political problem, or an increasing political problem, or an increasing political problem now. you've got a handful of republican senators expressing varying levels of concern. you heard mitch mcconnell bear. we've had another senator telling the president to slow down. particularly concerned about the way refugees might be treated as well, and of course green card holders who have been through an extensive process of vetting to get a green card. they are also being affected by this. there are some concerns, but also, if you're donald trump, and he's been tweeting this morning saying look at the chaos in europe, we need extreme vetting. if you're donald trump you know those people protesting at the airport is probably didn't vote for you. there will be millions out there who specifically did vote for you to ta ke specifically did vote for you to take this kind of action. he is fulfilling a promise, in a sense. but they will fight hard in the courts, i'm sure. there will be a lot of toing and froing with lawyers for 30 days. and then there will be
the party management side, where they will have to ensure if they wa nt to ta ke they will have to ensure if they want to take further action and extend this action, then they can get senators on side for that. there's a pretty narrow majority in the senate republicans at the moment. you can't afford half a dozen peeling off. mr chuck schumer has been saying that not only is he agitating the democrats might try and do something in congress to overturn this, but perhaps more interestingly, he says he was told by the secretary for homeland security, secretary kelly, that this wouldn't apply to green card holders. but apparently there are reports that some people with green cards have found themselves held up. it's as if perhaps the people on the ground implementing this, and the people in the white house issuing it, have not perhaps communicated very effectively how this should apply? i think that's right.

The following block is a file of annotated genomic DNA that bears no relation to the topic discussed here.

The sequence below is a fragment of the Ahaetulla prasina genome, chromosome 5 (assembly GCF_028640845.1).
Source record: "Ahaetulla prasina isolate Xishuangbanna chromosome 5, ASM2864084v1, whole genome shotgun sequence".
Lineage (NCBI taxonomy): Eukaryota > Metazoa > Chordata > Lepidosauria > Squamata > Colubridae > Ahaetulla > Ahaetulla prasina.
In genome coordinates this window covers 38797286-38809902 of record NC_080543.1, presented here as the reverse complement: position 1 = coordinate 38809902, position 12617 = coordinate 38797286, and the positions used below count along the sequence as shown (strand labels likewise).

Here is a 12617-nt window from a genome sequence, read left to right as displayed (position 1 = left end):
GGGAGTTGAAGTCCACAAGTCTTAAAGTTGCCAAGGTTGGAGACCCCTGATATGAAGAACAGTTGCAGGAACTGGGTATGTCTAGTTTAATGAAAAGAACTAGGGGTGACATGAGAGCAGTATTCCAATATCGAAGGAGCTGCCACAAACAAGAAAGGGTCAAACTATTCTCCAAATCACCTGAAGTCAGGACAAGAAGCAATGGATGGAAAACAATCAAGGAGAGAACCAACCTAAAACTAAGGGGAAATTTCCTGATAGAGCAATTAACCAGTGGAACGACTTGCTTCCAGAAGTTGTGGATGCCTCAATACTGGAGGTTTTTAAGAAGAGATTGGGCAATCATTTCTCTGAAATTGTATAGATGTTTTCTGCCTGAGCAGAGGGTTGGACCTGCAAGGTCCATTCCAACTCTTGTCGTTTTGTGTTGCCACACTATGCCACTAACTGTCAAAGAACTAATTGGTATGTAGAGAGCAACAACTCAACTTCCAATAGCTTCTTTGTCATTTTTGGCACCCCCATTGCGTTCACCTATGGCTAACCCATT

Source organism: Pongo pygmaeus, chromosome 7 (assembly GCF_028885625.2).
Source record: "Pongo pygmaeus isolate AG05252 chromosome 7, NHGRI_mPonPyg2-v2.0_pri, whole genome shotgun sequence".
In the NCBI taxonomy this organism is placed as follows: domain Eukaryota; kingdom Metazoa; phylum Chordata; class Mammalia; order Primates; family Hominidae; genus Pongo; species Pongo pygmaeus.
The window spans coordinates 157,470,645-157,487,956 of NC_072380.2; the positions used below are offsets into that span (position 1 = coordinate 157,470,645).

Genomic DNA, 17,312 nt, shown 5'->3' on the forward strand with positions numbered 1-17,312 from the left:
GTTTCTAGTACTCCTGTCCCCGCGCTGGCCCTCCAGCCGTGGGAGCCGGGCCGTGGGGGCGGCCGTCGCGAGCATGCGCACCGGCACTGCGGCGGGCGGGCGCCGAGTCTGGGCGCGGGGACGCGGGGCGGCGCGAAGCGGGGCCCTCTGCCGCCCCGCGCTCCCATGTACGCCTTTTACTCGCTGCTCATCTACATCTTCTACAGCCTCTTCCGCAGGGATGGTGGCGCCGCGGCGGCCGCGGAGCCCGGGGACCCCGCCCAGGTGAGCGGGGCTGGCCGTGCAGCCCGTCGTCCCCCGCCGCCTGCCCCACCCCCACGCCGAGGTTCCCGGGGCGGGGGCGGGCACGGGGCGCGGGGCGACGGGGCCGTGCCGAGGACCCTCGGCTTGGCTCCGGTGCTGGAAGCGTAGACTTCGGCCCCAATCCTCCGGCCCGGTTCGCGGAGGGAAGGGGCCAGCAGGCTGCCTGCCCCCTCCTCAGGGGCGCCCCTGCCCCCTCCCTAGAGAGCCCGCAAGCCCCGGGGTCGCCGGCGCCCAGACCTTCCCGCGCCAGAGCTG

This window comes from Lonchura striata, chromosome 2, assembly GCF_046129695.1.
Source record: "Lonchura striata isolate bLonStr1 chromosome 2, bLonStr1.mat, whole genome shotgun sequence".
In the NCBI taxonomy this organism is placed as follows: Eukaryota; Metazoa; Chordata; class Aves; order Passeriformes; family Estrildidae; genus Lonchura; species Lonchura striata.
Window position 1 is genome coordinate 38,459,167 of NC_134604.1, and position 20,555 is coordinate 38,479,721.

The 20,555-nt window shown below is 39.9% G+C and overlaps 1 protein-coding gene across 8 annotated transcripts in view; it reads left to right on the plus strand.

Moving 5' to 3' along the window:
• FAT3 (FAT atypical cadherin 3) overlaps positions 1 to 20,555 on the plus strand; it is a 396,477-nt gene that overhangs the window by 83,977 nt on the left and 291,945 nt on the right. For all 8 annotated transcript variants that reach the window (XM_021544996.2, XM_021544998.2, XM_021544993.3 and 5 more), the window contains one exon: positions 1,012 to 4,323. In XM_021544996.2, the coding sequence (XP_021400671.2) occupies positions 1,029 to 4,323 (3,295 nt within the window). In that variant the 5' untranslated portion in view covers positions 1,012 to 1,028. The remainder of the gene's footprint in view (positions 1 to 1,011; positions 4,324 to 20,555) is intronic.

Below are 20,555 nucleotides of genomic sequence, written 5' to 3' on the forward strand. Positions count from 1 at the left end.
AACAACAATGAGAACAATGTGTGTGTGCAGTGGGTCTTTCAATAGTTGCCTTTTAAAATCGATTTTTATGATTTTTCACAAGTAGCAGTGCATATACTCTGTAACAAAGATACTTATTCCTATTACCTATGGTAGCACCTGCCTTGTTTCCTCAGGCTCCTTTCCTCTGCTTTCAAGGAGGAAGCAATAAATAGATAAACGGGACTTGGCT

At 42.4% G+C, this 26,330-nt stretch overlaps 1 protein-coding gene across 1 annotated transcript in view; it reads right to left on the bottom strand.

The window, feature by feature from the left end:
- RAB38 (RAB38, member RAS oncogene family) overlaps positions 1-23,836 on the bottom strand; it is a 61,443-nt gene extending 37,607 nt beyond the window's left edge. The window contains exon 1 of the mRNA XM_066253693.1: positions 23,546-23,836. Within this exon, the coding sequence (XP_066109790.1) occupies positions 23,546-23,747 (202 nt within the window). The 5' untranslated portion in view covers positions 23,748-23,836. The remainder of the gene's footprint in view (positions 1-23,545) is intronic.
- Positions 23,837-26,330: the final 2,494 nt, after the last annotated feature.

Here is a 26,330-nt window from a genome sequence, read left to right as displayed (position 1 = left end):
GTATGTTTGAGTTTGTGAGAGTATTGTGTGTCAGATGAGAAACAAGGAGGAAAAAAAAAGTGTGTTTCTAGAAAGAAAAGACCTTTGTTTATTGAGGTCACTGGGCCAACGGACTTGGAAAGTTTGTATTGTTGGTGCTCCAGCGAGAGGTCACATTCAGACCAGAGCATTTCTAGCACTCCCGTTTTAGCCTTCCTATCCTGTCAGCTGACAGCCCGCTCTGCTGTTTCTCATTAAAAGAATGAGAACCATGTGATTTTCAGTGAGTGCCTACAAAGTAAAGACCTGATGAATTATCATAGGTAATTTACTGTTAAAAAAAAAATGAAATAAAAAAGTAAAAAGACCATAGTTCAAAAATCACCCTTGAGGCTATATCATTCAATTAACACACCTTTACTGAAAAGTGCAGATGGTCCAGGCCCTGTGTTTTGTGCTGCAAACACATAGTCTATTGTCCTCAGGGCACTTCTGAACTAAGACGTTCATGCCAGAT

yesterday we got a drip drip of interpretations coming out. first of all it was just the visas from the seven countries, then it was green cards, then it was dual nationality. reince priebus has been saying it doesn't apply to green cards but we have had reports that green cards are specifically covered, because the state department and others were saying to us yesterday that if you have a green card you would have to seek a waiver and they would be judged on a case—by—case basis. if there's now a blanket 0k judged on a case—by—case basis. if there's now a blanket ok on green cards, that would be a change from what happened yesterday. a certain amount of confusion. their argument is we had to do this swiftly because if we had allowed a window for eve ryo ne if we had allowed a window for everyone to get up to speed, that would have allowed a window for people who shouldn't be heard to, in. they have an argument based on
not giving anyone any notice that they were imposing this, which is why some people were literally in the airand caught why some people were literally in the air and caught up in this when they got american airports. we've heard airlines having to change their rosters because they might be affected when they do theirjobs as cabin staff for pilots. leaving aside the specifics, and we seen these protests on the ground, we've seen these protests on the ground, we've seen large numbers of people going to airports to demonstrate. many of those people probably didn't support president trump. how would you think this particular policy into the broader shape of what mr trump is trying to do in office? it's part of the idea of america first. america first has a resonance in american politics going back to the 30s. he's said very openly, i'm not talking about the america first in the 30s but it's an echo of isolationism,